Trump’s national security advisers are no doubt proposing options to him as we speak. Safe-zones are not only back on the table, but are sufficiently high enough on the list that Trump spoke about them with King Salman of Saudi Arabia. President Trump appears to believe that he can use the power of persuasion to not only bring the Gulf Arabs to his side on such a proposal but to convince them to pick up most of the tab for its administration. And yet which country or coalition of countries would actually man the zones and how those zones would contribute to an end to the war is difficult to envision. In the end, safe zones are simply a Band-Aid to a much wider problem that will continue to power the conflict: that is, the unwillingness of the war’s main parties to sit down at a conference table and talk about Syria’s future without throwing blows and one another.
Trump could send more and better weapons to what is left of the moderate Syrian opposition on the ground, hoping that enough anti-aircraft or anti-tank missiles would cause such a strain on Assad’s forces that the playing field would level out. A strategy that might have worked earlier in the conflict—when the Syrian army was ceding territory every single month and close to collapse—however, won’t prove effective in 2017. The chances of those weapons falling into the hands of the much stronger Islamist factions are far more likely today than they’ve ever been, in no small measure because the Salafist and Islamist ground units now calling most of the shots. And, needless to say, the Russians and the Iranians are so invested in the Assad regime’s survival that both would simply increasing their own support and cancel out any weapons that Washington was willing to send.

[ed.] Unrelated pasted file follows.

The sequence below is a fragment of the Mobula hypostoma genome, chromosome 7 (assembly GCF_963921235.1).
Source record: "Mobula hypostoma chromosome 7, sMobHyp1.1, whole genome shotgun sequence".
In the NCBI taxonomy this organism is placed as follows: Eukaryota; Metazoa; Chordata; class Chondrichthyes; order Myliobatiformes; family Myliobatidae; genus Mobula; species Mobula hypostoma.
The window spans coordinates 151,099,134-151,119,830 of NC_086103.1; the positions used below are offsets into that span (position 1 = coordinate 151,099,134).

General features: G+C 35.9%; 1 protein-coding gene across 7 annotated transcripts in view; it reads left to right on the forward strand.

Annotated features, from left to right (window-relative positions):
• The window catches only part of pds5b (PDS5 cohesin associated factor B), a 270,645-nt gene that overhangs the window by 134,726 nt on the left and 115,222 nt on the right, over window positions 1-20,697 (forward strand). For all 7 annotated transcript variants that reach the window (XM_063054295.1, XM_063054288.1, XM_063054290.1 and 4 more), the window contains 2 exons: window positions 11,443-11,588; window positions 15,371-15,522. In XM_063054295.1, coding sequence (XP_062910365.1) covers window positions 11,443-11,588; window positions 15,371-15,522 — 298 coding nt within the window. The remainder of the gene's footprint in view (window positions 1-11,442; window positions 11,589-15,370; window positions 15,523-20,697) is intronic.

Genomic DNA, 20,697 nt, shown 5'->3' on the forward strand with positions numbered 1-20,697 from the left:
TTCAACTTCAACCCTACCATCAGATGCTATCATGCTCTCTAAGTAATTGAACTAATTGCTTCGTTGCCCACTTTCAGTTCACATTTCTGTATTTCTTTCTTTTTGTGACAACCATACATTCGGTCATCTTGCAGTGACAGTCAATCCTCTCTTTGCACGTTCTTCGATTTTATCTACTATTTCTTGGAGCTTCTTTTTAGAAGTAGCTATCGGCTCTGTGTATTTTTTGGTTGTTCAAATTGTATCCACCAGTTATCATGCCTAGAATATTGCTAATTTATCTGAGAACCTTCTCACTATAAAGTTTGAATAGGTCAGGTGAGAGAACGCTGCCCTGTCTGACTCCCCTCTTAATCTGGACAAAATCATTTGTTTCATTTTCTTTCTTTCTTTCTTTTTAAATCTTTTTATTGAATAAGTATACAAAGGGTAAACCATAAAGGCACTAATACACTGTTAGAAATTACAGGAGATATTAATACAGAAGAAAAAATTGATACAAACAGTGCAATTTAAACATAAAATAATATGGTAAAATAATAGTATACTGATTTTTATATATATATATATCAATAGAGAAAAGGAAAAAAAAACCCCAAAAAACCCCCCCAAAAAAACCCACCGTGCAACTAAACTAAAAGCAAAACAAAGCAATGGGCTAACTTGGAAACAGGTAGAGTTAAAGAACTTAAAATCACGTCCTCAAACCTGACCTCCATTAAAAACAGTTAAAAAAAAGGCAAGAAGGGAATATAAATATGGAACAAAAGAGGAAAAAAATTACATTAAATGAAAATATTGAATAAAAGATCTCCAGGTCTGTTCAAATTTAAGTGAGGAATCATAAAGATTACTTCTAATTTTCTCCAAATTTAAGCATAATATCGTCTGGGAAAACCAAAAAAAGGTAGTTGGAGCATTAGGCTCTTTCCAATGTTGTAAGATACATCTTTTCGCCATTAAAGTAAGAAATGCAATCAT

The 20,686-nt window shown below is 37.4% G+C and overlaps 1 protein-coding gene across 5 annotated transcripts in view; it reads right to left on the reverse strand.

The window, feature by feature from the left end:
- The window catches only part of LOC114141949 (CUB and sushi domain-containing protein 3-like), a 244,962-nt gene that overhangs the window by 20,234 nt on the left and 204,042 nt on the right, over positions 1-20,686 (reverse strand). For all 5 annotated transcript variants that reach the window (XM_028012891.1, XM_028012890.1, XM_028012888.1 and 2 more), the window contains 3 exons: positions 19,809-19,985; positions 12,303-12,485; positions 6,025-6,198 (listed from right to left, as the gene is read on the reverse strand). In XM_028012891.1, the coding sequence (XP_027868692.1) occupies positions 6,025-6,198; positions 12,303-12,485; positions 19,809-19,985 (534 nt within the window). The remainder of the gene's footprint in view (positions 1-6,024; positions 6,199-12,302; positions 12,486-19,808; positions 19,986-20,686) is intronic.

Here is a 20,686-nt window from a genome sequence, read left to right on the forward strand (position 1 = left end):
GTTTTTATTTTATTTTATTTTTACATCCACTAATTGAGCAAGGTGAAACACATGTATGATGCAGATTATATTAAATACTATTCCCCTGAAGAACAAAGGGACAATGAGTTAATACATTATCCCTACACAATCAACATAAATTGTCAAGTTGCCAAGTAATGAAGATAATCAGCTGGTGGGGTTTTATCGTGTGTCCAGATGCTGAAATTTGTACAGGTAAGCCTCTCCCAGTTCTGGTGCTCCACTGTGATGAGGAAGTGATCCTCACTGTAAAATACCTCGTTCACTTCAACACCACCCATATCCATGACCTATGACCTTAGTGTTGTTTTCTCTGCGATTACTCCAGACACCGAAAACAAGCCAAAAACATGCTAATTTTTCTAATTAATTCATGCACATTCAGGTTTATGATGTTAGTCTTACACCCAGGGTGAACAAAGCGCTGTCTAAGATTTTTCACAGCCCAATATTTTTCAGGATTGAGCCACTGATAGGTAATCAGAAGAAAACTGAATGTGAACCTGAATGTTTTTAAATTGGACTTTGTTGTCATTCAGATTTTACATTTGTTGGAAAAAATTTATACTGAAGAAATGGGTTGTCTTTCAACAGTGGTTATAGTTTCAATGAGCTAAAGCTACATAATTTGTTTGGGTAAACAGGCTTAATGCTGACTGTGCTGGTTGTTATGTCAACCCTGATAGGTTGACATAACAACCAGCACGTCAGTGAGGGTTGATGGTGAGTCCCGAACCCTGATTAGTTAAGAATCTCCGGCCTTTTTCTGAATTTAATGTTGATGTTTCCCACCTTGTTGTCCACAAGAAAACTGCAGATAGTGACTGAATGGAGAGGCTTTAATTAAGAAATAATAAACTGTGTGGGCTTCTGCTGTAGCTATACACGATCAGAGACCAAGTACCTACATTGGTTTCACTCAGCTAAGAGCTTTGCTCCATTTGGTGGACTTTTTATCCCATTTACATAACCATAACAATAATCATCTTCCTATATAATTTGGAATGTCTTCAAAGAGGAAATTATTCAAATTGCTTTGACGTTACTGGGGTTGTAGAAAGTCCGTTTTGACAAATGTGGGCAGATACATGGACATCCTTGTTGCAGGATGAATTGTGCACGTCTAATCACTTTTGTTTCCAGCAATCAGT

The only option that the Trump administration has that could remotely succeed is by taking a far less strident town during the UN-sponsored, intra-Syrian negotiations that are currently ongoing in Geneva. The demand that Bashar al-Assad unconditionally resign after a transitional period, a policy that Assad himself rejected even when it was looking as if he would be strung up in a town square in a few weeks time, is no longer a demand worth making. Like it or not, Russian airpower and Iranian ground forces have provided Assad with far more than breathing space—they've given the Syrian dictator a new lease on life and far greater leverage at the negotiating table. The United States can either accept the realities as they now exist or ignore them, keep insisting that Assad negotiate his own surrender and exile, and keep operating on the fanciful notion that highly dubious military engagements like safe zones—which would cost billions of dollars over many years—are bound to fail in 2017 just as they would have failed in 2015 or 2016.
Trump is a businessman who sees the world in transactional terms. He knows what looks like a winner and what looks like a loser. Syria needn’t be a loser for him if he accepts reality and has the foresight to see that Assad’s representatives won’t cooperate in Geneva if they don’t see a light at the end of the tunnel. Allowing Assad to run for any presidential election that follows a transitional period may be morally distasteful, but it’s also a concession that could transform the Syria talks from an unproductive debating society to a groundbreaking peace conference.
Daniel DePetris is a fellow at Defense Priorities.
Image: Wikimedia Commons/ Voice of America